Last week, I revisited the issue of super-slow startups by poring over another batch of Telemetry data from February/March of this year. There were 2263 Telemetry submissions matching the following criteria:
- uptime < 5minutes
- firstpaint > 30 seconds
- uninterrupted startup
- Windows OS
- containing “appUpdateChannel” field (Firefox 11+)
I further limited my investigation to submissions with fewer than 5 addons, bringing the total down to 1209 such Telemetry submissions – a decidedly small number compared to the number of daily Telemetry submissions over a 2 month period. I was motivated to take another look at super-slow startup reports because Telemetry now reports Firefox startup metrics separately: select performance histograms from startup are now reported separately, as are slow SQL statements from startup.
As in the previous analysis, part of the startup woes seen in these reports can be blamed on Firefox occasionally trying to restore the previous session before painting the UI. There is a fix available in bug 715402 but it hasn’t landed yet. However, my overall impression is that these super-slow startups are primarily caused by very slow computers or computer resources temporarily being in very short supply while Firefox is starting. As such, we may not have many options for helping these users. This is a fairly typical timeline of a very slow startup:
It takes 14 seconds just to reach Firefox’s main and then another 37 seconds to create the top level window, strongly suggesting an over-loaded system. It would be nice if we could confirm this through Telemetry, for example by gathering Firefox page fault stats but it seems that’s pretty tricky to do on Windows. Another very common pattern in the reports (also seen in the sequence above) is that the first real URI (not about:blank) most often starts to load before first paint is complete (filed bug 756313).
Slow SQL statements and other Firefox I/O activities definitely do contribute to the super slow startup times but, as before, their totals are roughly an order of magnitude smaller than the total time required for startup. In particular, STARTUP_NETWORK_DISK_CACHE_OPEN and STARTUP_CACHE_DEVICE_SEARCH frequently appear in super-slow startup reports, contributing several seconds each to startup times. Additionally, MOZ_SQLITE_COOKIES_READ_MAIN_THREAD_MS, MOZ_SQLITE_OTHER_READ_MAIN_THREAD_MS, MOZ_SQLITE_OTHER_SYNC_MAIN_THREAD_MS, MOZ_SQLITE_OPEN_MAIN_THREAD_MS also very commonly report multi-second values. Surprisingly, it also seems very common in these reports for Firefox to read over a megabyte from the cookies.sqlite database during startup alone. This flurry of activity likely comes from the first URI (the homepage?) being loaded and the previous session being restored.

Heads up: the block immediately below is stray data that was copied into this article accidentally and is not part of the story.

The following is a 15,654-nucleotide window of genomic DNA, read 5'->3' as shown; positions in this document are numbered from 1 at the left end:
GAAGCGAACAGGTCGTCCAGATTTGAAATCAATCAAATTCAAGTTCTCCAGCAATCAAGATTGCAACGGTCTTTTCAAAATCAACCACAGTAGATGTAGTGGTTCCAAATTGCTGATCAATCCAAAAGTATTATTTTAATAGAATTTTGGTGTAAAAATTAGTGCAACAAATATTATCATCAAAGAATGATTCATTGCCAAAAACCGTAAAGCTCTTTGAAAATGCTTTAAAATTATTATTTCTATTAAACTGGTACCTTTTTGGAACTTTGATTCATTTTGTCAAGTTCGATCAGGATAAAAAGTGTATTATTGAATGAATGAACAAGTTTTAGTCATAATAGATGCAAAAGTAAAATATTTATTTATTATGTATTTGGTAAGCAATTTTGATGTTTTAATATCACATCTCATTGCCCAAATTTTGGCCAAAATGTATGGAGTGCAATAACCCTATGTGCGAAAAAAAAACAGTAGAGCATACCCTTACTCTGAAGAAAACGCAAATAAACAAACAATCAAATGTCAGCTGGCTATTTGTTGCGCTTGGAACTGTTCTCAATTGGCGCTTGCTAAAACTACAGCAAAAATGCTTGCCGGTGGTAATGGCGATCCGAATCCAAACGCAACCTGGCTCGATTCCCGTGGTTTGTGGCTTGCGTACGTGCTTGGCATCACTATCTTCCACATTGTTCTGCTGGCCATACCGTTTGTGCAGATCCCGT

Interestingly, the addons system also seems to be a source of slow main-thread SQL during startup:
- RELEASE SAVEPOINT ‘default’
- INSERT INTO locale (name, description, creator, homepageURL) VALUES (:name, :description, :creator, :homepageURL)
- DELETE FROM addon WHERE internal_id=:internal_id
I believe these SQL statements are associated with addon updates during startup. There may be an opportunity to improve performance by moving more of these operations to a background thread.
Finally, there also appears to be lock contention between the main thread and the async thread on cookies.sqlite DB accesses, e.g. the following statements:
SELECT name, value, host, path, expiry, lastAccessed, creationTime, isSecure, isHttpOnly FROM moz_cookies WHERE baseDomain = :baseDomain
SELECT name, value, host, path, expiry, lastAccessed, creationTime, isSecure, isHttpOnly, baseDomain FROM moz_cookies WHERE baseDomain NOTNULL
This analysis was a lot quicker than the last since I had scripts for sifting through the data and generating the reports. The next step will be to follow up on some of these issues (homepage load before first paint, lock contention, synchronous SQL). Ideally, it will eventually be possible to automate analysis of Telemetry data and have scripts automatically flag troublesome SQL queries or regressions in reported startup times.